Has the brick-and-mortar model become obsolete for traditional travel agencies?
Mr. Brettschneider thinks not. "A very big part of our inbound tours to China is sold by travel agencies. So travel agencies, especially in Europe, still make very good contributions to the business."
He gave an example: "Visiting China is a complex product – you have to find the right flights and the right products. So having a good consultant travel agency can still make a big difference." Online channels are also explored at the same time. According to parent TUI Group's 2022 annual report, online sales accounted for 54% of the company's Markets & Airlines segment, four percentage points more than in 2021.
Mr. Brettschneider said that TUI is also working on multi-channel distribution platforms for digitalization.
In 2018, the German group bought Milan-based tours and activities online startup Musement, connecting global suppliers of more than 200,000 local experiences in a platform model. TUI Musement claims to be one of the world's largest digital providers in the online intermediary market for tours, activities and experiences. Through this platform, TUI China is offering global travelers multi-day tours with activities in China.
"There are different ways to put products into this platform and, on the other hand, we have different channels," he said, "So it's still important to use travel agencies to sell products, especially to China. But on top, we're also participating in the growing online platform-driven business model."
When asked about ChatGPT, the popular AI tool that's been talk of the town in recent months, Mr. Brettschneider said he believes that, in the short term, this technology will help customers get information flexibly and also provide travel agencies an additional tool.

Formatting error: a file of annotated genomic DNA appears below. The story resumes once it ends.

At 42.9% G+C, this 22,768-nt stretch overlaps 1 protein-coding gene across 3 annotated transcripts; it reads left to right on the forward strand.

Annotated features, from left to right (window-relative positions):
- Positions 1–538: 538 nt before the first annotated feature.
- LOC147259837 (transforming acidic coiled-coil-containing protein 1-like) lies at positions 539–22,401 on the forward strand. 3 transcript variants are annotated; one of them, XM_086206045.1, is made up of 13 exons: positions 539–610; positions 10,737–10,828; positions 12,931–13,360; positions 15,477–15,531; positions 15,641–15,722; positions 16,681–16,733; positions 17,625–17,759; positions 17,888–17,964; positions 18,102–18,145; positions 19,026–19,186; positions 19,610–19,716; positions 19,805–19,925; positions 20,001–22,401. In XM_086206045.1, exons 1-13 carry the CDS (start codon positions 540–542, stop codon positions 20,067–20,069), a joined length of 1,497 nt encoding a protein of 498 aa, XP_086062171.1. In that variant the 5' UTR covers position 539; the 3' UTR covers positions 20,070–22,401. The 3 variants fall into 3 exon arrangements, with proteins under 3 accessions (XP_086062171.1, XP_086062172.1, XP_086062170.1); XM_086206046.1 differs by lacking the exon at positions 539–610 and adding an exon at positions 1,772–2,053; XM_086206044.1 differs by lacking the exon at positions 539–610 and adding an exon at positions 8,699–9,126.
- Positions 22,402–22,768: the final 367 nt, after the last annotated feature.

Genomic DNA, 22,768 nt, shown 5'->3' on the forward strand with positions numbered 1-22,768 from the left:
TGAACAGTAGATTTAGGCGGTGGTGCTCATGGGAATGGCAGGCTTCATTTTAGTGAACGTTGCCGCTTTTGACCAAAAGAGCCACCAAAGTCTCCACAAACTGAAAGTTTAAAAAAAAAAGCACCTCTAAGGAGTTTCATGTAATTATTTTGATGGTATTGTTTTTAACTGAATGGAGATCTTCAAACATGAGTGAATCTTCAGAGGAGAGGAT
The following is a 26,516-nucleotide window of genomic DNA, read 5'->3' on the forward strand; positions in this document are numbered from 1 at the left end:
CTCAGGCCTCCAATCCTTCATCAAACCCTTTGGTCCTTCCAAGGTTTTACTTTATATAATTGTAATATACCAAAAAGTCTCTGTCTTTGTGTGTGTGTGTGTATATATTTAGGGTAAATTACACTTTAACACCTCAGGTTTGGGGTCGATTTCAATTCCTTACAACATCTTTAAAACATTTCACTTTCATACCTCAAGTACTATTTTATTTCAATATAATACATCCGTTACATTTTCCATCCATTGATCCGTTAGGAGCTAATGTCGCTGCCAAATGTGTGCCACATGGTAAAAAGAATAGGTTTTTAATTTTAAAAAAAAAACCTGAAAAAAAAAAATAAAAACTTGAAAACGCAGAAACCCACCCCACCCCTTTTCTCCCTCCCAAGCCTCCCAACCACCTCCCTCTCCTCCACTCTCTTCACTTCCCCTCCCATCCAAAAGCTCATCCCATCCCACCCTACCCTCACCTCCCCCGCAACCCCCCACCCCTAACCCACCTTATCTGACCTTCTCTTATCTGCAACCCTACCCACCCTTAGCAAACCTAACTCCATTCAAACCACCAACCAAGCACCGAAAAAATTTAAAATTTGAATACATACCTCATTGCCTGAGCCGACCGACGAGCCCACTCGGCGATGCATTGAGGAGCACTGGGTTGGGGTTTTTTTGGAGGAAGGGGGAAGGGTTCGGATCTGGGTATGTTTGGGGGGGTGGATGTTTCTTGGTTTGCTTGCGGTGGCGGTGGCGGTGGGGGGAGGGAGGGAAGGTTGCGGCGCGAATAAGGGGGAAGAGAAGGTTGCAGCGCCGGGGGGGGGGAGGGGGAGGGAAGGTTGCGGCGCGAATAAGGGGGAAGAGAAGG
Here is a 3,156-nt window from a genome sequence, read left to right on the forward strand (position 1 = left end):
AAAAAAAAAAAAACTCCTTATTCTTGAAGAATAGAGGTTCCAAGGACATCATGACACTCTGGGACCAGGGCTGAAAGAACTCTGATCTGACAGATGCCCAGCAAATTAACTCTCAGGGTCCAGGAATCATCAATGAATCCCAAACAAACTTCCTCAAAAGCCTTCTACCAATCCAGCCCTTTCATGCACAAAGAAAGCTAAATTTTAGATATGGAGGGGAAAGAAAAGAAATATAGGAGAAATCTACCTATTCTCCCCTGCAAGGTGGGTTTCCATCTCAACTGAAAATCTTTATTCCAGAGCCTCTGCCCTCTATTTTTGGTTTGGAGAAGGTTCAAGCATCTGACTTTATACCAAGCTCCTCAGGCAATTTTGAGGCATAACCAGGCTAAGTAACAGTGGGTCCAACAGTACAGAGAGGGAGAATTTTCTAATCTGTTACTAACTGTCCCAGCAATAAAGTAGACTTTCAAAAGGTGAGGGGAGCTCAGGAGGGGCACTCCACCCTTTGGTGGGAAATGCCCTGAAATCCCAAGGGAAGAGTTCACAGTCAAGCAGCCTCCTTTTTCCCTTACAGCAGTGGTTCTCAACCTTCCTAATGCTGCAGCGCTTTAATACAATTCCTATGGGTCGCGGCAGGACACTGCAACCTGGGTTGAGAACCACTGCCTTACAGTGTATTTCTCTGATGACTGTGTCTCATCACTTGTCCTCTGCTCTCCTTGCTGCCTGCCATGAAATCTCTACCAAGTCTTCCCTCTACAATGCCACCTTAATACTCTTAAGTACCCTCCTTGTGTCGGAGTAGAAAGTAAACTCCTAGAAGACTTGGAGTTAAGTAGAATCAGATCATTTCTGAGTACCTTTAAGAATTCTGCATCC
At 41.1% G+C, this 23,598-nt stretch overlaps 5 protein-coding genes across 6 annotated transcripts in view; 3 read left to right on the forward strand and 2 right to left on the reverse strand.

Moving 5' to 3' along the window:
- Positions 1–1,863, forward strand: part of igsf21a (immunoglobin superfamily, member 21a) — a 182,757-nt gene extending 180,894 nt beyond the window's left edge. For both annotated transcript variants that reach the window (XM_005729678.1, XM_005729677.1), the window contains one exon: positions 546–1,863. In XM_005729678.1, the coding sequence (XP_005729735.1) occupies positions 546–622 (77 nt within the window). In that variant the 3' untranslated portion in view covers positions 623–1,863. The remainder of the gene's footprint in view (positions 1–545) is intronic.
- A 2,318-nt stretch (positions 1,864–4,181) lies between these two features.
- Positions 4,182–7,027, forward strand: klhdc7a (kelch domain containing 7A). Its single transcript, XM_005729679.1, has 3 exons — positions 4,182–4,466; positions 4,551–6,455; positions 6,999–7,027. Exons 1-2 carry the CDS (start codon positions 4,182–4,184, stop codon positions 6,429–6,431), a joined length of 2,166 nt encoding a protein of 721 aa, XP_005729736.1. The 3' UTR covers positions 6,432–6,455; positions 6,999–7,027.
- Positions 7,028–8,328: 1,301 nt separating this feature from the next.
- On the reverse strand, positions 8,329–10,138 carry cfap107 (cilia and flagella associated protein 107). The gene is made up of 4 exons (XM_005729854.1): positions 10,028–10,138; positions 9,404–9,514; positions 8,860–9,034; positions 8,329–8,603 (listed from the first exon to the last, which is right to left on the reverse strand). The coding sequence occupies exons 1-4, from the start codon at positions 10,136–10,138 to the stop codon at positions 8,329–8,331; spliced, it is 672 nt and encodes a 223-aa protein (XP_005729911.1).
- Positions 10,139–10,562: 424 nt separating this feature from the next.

The long-term impact of the AI tool is harder to predict, however. "It's difficult to know how AI will change the travel industry. We are working with our headquarters to see how we can use AI for future sales and product developments."
Is there still room for innovation by travel agencies?
With AI gradually taking over some of the human services, can travel agencies still offer differentiation? Mr. Brettschneider thinks that for many customers it's still important to have physical contact.
"The Covid situation probably makes it clearer than ever that we want to have physical contact in cooperation and discussion with people. As much fun as it is to chat on the internet, in the end, it's still part of human nature to be eager to communicate with real people. AI will not completely take over all travel agency businesses, but it will make it more interesting."
In 2023, parent TUI Group aims to grow profitably and Mr. Brettschneider is also confident about TUI China's future. He did not mention specific targets for the China operation, but the company is hopeful that it will continue to be a recognized MICE player in China, as this summer will see the inbound, outbound and domestic travel gradually return to normal.
"We had a challenging time, and now we've been through the tunnel," he said.